Chat and social media reactions, images, and poetry
July 5, 2021 9:00 PM   Subscribe

"When so much of life is mediated through WeChat, stickers become a necessary mask. A way to be visible without committing. Communication without actually communicating." Chaoyang Trap (previously, cofounded by MeFi's Own beijingbrown) delves into "laziness-as-resistance" in China (discussed in a recent New York Times article), the process of making and selling these images, how they differ from reaction GIFs, copyright, woodblock prints, fandom, and more. Related: the poem "This Language That We Share" by Judith Kingston.

Since there's no image description on Kingston's tweet, here's the poem:
This language that we share (by Judith Kingston)

This heart I press it means
'ha!' and it means 'hi' and it means
I see your pain or your joy
or I see you are out with friends and
I like that or love that or wish I was
there. It means I know this place or
I got your joke or clever reference and it
means look: we are alike, we share this,
or it means I am clever too, like you.
It means I support you or you are
beautiful or you made me laugh and
sometimes it means hello, I am still here,
I am still reading and we are still friends,
although we haven't spoken for a while,
I am still speaking this language to you,
I am still sending you
this heart.
posted by brainwane (5 comments total) 22 users marked this as a favorite
I have a quite good friend in China, she spent some time in the West and is a millennial trapped in the financial vise exactly as these articles describe. I worry that she is too willing to speak candidly with me on WeChat but she is fully on board with the lying down trend.
posted by Meatbomb at 10:14 PM on July 5, 2021

Great post! I love DJ Ctrl-C/V.
posted by Panthalassa at 10:18 PM on July 5, 2021 [1 favorite]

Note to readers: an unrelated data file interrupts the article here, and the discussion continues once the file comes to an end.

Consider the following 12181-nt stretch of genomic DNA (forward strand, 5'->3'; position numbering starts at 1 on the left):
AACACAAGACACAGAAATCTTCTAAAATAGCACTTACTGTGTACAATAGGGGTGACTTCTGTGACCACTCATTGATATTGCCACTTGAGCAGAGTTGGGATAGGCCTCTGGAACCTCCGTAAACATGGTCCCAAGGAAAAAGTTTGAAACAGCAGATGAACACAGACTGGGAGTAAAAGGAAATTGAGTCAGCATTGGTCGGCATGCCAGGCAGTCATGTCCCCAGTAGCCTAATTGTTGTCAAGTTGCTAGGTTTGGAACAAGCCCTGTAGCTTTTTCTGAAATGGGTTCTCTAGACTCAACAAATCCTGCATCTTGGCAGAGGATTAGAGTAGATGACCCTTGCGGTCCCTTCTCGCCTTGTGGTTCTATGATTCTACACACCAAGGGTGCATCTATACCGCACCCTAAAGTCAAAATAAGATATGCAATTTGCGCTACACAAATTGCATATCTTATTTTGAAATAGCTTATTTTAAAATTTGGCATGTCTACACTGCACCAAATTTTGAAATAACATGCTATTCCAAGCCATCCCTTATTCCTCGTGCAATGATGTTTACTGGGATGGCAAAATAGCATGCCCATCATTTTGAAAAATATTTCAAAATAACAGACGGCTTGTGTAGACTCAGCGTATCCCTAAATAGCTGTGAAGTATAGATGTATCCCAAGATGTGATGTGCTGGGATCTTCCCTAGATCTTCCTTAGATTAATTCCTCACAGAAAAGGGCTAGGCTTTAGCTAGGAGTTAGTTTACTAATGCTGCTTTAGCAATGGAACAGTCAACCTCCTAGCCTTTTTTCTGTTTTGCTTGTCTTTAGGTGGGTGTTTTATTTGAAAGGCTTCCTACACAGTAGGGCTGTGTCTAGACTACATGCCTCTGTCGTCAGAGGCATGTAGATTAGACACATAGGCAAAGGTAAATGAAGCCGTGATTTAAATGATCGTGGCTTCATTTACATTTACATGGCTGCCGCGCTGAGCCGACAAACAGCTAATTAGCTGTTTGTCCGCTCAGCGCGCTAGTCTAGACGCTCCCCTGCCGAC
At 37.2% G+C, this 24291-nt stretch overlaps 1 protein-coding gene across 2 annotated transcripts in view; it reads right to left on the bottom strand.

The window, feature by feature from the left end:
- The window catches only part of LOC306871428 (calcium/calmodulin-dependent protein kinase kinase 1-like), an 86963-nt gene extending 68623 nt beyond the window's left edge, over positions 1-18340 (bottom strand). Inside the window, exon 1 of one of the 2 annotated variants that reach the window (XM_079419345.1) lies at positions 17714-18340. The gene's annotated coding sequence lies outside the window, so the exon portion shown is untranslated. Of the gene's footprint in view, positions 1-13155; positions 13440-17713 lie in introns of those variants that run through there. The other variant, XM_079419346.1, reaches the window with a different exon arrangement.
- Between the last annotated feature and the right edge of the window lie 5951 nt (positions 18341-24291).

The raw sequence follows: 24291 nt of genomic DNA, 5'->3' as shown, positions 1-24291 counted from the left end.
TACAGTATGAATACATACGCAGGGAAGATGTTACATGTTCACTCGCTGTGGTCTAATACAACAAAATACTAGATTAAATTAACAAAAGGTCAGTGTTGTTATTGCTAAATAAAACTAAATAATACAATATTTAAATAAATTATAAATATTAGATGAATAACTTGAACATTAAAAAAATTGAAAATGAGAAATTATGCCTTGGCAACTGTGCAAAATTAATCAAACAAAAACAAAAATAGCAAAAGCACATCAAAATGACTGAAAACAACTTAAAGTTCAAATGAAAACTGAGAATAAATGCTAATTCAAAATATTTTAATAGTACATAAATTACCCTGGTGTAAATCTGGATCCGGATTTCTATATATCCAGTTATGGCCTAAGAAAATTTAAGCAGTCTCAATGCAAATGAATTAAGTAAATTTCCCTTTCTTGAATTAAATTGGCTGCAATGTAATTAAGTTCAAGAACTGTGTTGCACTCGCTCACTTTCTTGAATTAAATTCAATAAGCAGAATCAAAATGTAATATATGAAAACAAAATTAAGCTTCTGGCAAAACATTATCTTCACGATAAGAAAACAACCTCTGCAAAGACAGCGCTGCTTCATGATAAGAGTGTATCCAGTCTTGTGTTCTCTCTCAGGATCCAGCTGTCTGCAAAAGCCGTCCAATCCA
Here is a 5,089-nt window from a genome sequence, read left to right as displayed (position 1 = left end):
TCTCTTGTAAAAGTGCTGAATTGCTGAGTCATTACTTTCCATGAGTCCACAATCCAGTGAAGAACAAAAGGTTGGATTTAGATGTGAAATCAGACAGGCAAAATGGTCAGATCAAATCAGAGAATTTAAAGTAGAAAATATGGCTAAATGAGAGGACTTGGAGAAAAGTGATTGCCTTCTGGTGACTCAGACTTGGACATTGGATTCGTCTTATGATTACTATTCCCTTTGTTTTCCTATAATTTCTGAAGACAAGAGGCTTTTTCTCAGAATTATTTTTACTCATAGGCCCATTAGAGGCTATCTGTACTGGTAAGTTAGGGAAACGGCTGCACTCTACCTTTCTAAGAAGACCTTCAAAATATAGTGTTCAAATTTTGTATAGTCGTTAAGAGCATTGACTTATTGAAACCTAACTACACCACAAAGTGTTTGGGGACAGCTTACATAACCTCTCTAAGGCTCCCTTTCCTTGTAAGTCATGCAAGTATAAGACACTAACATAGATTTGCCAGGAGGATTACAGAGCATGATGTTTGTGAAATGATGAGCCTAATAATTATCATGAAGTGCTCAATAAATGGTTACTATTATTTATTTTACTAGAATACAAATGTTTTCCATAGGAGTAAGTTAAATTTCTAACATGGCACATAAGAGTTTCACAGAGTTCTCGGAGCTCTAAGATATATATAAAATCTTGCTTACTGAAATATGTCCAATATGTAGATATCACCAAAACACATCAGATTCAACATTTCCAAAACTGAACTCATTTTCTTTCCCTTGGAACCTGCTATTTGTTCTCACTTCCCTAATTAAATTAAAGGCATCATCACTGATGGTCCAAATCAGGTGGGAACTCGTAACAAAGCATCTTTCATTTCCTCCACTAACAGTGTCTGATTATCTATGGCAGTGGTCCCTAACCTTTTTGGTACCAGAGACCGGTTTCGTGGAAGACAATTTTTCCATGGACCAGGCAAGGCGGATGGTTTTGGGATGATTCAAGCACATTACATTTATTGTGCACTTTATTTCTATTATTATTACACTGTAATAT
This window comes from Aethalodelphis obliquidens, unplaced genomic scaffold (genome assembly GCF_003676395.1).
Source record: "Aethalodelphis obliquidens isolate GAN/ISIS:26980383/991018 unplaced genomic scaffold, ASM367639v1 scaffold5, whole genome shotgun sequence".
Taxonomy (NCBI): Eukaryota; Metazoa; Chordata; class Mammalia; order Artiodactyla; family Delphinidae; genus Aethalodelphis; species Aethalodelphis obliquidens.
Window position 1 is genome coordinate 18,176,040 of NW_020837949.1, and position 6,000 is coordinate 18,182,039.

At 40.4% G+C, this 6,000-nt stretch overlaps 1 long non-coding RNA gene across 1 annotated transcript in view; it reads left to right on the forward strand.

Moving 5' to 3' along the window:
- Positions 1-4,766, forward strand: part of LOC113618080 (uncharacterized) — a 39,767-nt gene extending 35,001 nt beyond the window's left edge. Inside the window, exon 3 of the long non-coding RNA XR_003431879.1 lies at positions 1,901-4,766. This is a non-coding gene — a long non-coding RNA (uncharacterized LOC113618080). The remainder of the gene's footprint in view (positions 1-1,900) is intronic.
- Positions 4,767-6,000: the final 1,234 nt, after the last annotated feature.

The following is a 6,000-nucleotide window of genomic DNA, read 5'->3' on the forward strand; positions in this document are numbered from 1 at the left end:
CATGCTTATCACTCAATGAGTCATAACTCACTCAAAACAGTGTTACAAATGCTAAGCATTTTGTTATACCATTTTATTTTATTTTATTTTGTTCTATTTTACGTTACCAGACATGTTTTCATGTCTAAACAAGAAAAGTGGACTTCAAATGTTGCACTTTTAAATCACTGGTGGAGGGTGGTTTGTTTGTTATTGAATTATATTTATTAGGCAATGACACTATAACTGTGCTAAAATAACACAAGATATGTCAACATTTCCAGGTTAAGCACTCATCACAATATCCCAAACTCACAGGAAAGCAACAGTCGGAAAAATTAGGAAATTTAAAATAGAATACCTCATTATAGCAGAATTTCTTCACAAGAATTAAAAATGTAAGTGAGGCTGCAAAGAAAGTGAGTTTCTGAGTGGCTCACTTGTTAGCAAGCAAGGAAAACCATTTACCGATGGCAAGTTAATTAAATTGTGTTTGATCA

There is so, so much in the first link that I’m still working through. Fascinating to see the pressures of virality and independence at work in this area. The “sang” culture ideas make me think of 1980s-era US comics like Life In Hell mocking earnest workplace culture. Is there a Gen-X equivalent coming up in China?
posted by migurski at 12:10 PM on July 6, 2021

Also this quote:

Starting to twitch involuntarily as I recall the countless poorly-considered references to accelerationism and misappropriations of Mark Fisher’s writing that I’ve had to translate, but should we ask if an accelerated rise also results in accelerated entropy? To put it another way, it took Europe and America around a century to get from capitalist industrial takeoff to SoundCloud rappers, and China only 40 years.
posted by migurski at 12:14 PM on July 6, 2021 [1 favorite]

It’s wild to read about the sticker-to-merch world of Chinese stickers and compare it to the world of furry Telegram stickers I’m immersed in. Making sticker packs is a popular sideline for furry artists: you set a price that’s probably similar to a couple or full-body commissions, then you take a model sheet and a list of ideas and crank out a half dozen or so images. You pass them off to the client, who uploads them to Telegram themself - there’s no marketplace or approval on stickers there, just anarchy.

Every furry chat is thus full of people using custom stickers of their own characters. Or if they’re not an artist and don’t have the funds to commission some, using stickers borrowed from someone else with a character who’s close enough to work - this tiger girl is not *my* precise tiger girl but it’s good enough to express my emotions through. There’s a few meme sets - the goofy maned wolf with the long long legs sticks out in my mind - but mostly it’s just personal stickers as far as the eye can see.

Including some really really horny ones, because furries are pretty open about being horny cartoon animals. :)
posted by egypturnash at 7:08 PM on July 6, 2021 [1 favorite]

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